A Beaver's Tooth, a Dam, and a Chorus of Gurgling Streams
Sat 24 September 2022
Image courtesy of Noor Abed
As part of the first iteration of our ‘school of water’, we invite you to join us for a series of events navigating rivers, dams and other in-land waterscapes as sites where both the politics and poetics of mobility, memory, sound, and landscape’s trans/formation come to play.
This evening in CCA's Creative Lab includes a lecture by artist, writer, and inter-disciplinary researcher Ifor Duncan on the politics of culturally contested water ecosystems beginning at 5.00 pm, followed by a screening and conversation with performance, film, and media artist Noor Abed on the emancipatory power of 'folklore' beginning at 6.30 pm.
5.00pm | Hydrology of the Powerless (Weaponizing a River) | with Ifor Duncan
Framed by the concept Hydrology of the Powerless, whereby watery ecosystems are physically and culturally contested by both extractive and violent actors and by those resisting and practicing alternative ways of living with water, this collaborative media lecture (with Dr Stefanos Levidis) focuses on the case of the Evros, Meriç, Martisa river – “land” border between Greece, Turkey and Bulgaria – and its production as a border technology. From its main course to its delta, this fluvial frontier is weighted with the crossings of asylum seekers and systematic pushbacks. The river-border technology incorporates the entire hydrology of the river ecosystem, from the deadly velocities of the central course, through its muds, fogs, and flood defence walls that mark the military buffer zone that surrounds it (Zoni Asfaleias Prokalypsis (ZAP). State impunity is in part produced by the ZAP’s enfolding of the excess of floodwaters into the excesses of sovereign territorial power.
Ifor Duncan is a writer, artist and inter-disciplinary researcher who focuses on political violence and watery ecosystems. He is Lecturer in Research Architecture at Goldsmiths, and a postdoctoral fellow in Environmental Humanities at NICHE, Ca’ Foscari University of Venice. Ifor holds a PhD from the Centre for Research Architecture, Goldsmiths, entitled Hydrology of the Powerless and is developing a book project Necro-Hydrology, a concept which exists where the knowledge and corresponding management of water in all its forms is produced as adversarial to marginalised communities and positions human and environmental justice as always intrinsically connected. Ifor has also been a visiting lecturer at the Royal College of Art.
6.30pm | our songs were ready for all the wars to come | with Noor Abed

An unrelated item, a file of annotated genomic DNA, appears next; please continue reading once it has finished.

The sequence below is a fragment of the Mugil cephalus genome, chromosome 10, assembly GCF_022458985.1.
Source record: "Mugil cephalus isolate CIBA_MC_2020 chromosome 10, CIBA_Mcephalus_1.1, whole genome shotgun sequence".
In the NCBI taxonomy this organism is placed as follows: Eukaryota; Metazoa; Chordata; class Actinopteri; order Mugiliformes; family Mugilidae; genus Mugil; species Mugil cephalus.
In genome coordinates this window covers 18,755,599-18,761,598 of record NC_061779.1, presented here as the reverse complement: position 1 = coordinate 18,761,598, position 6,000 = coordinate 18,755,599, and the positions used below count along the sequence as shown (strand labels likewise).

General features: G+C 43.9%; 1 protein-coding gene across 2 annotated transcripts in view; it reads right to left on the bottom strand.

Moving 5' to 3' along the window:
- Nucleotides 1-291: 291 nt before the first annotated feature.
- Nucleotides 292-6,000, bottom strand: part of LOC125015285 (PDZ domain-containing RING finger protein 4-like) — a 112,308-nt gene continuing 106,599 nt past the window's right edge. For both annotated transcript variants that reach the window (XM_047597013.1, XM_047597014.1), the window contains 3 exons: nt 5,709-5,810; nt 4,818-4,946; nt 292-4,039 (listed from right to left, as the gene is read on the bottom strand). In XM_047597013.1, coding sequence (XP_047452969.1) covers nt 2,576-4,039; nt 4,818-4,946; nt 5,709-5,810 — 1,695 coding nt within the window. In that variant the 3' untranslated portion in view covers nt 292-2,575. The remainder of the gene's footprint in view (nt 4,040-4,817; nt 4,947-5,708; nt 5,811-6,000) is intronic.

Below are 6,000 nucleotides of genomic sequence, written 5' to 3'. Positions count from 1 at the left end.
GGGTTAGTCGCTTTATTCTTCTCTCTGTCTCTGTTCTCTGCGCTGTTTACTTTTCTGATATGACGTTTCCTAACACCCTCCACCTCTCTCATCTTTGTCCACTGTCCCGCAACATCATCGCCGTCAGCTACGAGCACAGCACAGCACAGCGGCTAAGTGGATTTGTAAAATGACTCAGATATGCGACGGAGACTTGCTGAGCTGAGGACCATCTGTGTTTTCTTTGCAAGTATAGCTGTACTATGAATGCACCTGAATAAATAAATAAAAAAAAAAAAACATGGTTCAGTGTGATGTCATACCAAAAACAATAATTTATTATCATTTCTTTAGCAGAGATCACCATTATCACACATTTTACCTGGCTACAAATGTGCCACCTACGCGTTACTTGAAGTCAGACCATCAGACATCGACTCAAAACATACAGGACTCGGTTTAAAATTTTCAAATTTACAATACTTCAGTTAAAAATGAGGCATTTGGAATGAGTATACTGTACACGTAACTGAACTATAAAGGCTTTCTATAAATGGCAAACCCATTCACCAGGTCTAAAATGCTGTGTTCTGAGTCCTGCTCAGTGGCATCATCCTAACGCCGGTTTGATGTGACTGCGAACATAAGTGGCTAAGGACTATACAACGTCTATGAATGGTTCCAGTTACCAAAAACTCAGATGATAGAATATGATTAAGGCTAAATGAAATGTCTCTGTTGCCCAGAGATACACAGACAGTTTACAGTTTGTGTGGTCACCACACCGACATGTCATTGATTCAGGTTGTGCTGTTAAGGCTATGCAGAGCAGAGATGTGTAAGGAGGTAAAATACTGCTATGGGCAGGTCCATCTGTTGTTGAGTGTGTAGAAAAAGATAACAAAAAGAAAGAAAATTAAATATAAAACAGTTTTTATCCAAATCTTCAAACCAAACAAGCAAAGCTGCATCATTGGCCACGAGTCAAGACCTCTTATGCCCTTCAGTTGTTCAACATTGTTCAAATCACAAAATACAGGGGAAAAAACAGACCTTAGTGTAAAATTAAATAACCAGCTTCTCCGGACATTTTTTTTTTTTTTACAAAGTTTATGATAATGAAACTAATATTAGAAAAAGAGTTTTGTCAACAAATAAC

Choreographed scenes based on documented folktales from Palestine, our songs were ready for all the wars to come (Noor Abed, 2021, super 8mm film, 20’) aims to create a new aesthetic form to re-awaken latent stories based around water wells and their connection to communal rituals around notions of disappearance, mourning, and death. our songs were ready for all the wars to come explores the critical stance of ‘folklore’ as a source of knowledge, and it’s possible connection to alternative social and representational models in Palestine. How can ‘folklore’ become a common emancipatory tool for people to overturn dominant discourses, reclaim their history and land, and rewrite reality as they know it?
Captured through mediums of film and sound, situated stories are archived and represented, creating a context that explores the capacity of social formation, and the possibility of recalling a memory that is capable of decentralizing images of fixity; a memory that is liberated from monuments.
Noor Abed (b. 1988 Jerusalem) works at the intersection of performance, media and film. Through a process of image making, her works create situations where social possibilities are both rehearsed and performed. Abed attended the Whitney Independent Study Program in Νew York in 2015-16, and the Home Workspace Program (HWP) at Ashkal Alwan, Beirut 2016-17. She received her BA from the International Academy of Arts in Palestine and a MFA from the California Institute of the Arts, Los Angeles. Abed was awarded various residencies and fellowships and her work has been screened and exhibited internationally. In 2020, she co-founded, with Lara Khaldi, the School of Intrusions, an independent educational platform in Ramallah, Palestine. Abed is most recently awarded a residency at the Rijksakademie in Amsterdam 2022-24.
Images courtesy of Noor Abed
Confluence in the many senses of the word - the coming and flowing together, the convergence of streams, of different cultures and people, a welcoming point that frames our programme for water’s disposition for depth, complexities, and boundless fluidity.
This public programme coincides with Confluence’s first artist residency programme inviting Bahaleen collective (Jordan/Palestine), Youssef El Idrissi (Morocco), and Raymond Gemayel (Lebanon) at CCA Glasgow (September - October). This residency is complemented by a second one at LE 18 (Marrakech) in January 2023, with artists Natasha Thembiso Ruwona, Maria Howard, and Saoirse Amira Anis from Scotland.
Held by CCA Glasgow and LE 18 (Marrakech), Confluence is a 1-year research and residency programme curated by Alaya Ang (CCA Glasgow), Francesca Masoero & Shayma Nader (QANAT) and is supported by the International Collaboration Grant from the British Council.
Part of Confluence